- hearing loss (see below)
- visual impairment or blindness
- learning difficulties
- dyspraxia (lack of physical co-ordination)
CMV infection is responsible for around 25% of cases of hearing loss during childhood.
Hearing loss caused by congenital CMV may develop during the first few years of life. This usually gets worse over time. It can also be permanent and range from mild to total.
The hearing problems can affect either one or both ears. Children with hearing loss in both ears are also likely to experience difficulties with speech and communication as they get older.
Causes of cytomegalovirus (CMV)
Causes of cytomegalovirus (CMV)
Infection with cytomegalovirus (CMV) is mainly caused by close physical contact.
How CMV is spread
CMV is primarily spread through bodily fluids, including:
- vaginal fluids
- breast milk
You can become infected by touching surfaces that are contaminated with saliva or urine, and then touching the inside of your nose or mouth. CMV can also be spread during kissing or sexual intercourse.
Most CMV infections occur in early childhood. The infection can spread rapidly in places where young children spend time in close contact with each other, such as day care centres and nurseries.
By the time a child is old enough to attend, their immune system should be strong enough to deal with an infection. However, they can take CMV home to their mother, who may be pregnant.
If you experience symptoms of a CMV infection, they should pass quickly. If you're healthy, the virus will lie dormant (inactive) in your body's cells for the rest of your life.
CMV can be a problem for people who have a severely weakened immune system, leading to the virus infecting the body's organs.
Your immune system may become weakened if you:
- have HIV that's not currently being treated
- have been taking oral steroid tablets for more than three months, or other types of high-dose steroids or immunosuppressants
- are taking medication needed for a transplant
Active CMV frequently occurs after a person has had an organ transplant or a bone marrow transplant.
CMV and breastfeeding
CMV can be passed from a mother to her child through breast milk. However, the benefits of breastfeeding your baby far outweigh any risk from CMV.
The one exception is if a child is born prematurely. The immune system of premature babies is often not strong enough to deal with a CMV infection. Your treatment team will advise you on the best way to feed your premature baby.
Congenital CMV is where a mother passes a CMV infection on to her unborn baby.
Some cases occur when a pregnant woman is infected by CMV for the first time during, or shortly before, pregnancy (a primary infection). In around 3 out of 10 cases, the baby will also be infected.
In some cases, a previously inactive CMV infection can recur during pregnancy. The mother could also be reinfected with another strain of the CMV virus, which can be passed to her unborn baby.
In the majority of cases, the virus doesn't harm the baby. However, in severe cases, it can interfere with the baby's normal development, resulting in the associated disabilities and symptoms of congenital CMV.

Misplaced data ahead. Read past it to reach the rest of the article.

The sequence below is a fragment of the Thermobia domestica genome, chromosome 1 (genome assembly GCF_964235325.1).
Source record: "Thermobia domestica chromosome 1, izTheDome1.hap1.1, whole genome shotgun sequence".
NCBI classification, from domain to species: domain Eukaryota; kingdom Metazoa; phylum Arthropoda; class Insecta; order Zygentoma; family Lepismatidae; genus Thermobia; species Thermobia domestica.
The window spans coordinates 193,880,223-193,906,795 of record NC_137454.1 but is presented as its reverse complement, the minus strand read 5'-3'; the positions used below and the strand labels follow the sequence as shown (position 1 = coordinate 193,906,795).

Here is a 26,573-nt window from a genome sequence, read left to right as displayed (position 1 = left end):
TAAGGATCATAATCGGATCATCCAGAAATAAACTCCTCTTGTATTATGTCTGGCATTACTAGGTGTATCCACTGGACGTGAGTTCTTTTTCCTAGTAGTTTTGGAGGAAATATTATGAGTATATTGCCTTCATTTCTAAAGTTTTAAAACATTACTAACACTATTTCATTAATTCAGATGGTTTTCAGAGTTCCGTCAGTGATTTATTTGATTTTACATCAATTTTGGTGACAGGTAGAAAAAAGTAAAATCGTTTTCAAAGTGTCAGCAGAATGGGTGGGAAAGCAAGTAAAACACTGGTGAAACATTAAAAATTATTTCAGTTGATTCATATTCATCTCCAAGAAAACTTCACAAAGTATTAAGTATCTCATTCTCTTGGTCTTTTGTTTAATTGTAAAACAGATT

Treating cytomegalovirus (CMV)
Treating cytomegalovirus (CMV)
Cytomegalovirus (CMV) infections only usually require treatment if there's a risk of serious complications.
Most CMV infections don't cause any symptoms and don't need to be treated.
If you have symptoms after being infected with CMV for the first time, over-the-counter painkillers such as paracetamol or ibuprofen can help relieve the symptoms of pain and fever (however, children younger than 16 shouldn't take aspirin).
Drinking plenty of water will help relieve the symptoms of a fever and sore throat, and will prevent dehydration.
Antiviral medicine may be needed to treat congenital CMV or active CMV in someone with a weakened immune system.
This medicine can't cure the infection, but it can slow its progress and limit the possibility of serious damage.
Ganciclovir (Cymevene) is an antiviral medicine often used to treat CMV. An oral form called valganciclovir (Valcyte) is often used. However, it can't be prescribed during pregnancy.
Ganciclovir can cause several side effects, the main one being bone marrow suppression. Bone marrow is the spongy material at the centre of some bones. It produces the stem cells that produce blood cells and platelets.
Suppressed bone marrow can lead to a low white blood cell count, which increases the risk of serious bacterial infection. Low levels of platelets can cause increased bleeding, and a lack of red blood cells can cause anaemia, which may lead to severe tiredness.
Other possible antiviral medicines include foscarnet (Foscavir) and cidofovir (Vistide).
A course of antiviral medicine will usually be prescribed for a minimum of 14 days.
A baby born with congenital CMV may need to stay in hospital until their normal organ function returns. They will also need to stay in hospital if they're being treated with the antiviral medicine ganciclovir, at least when treatment is first started.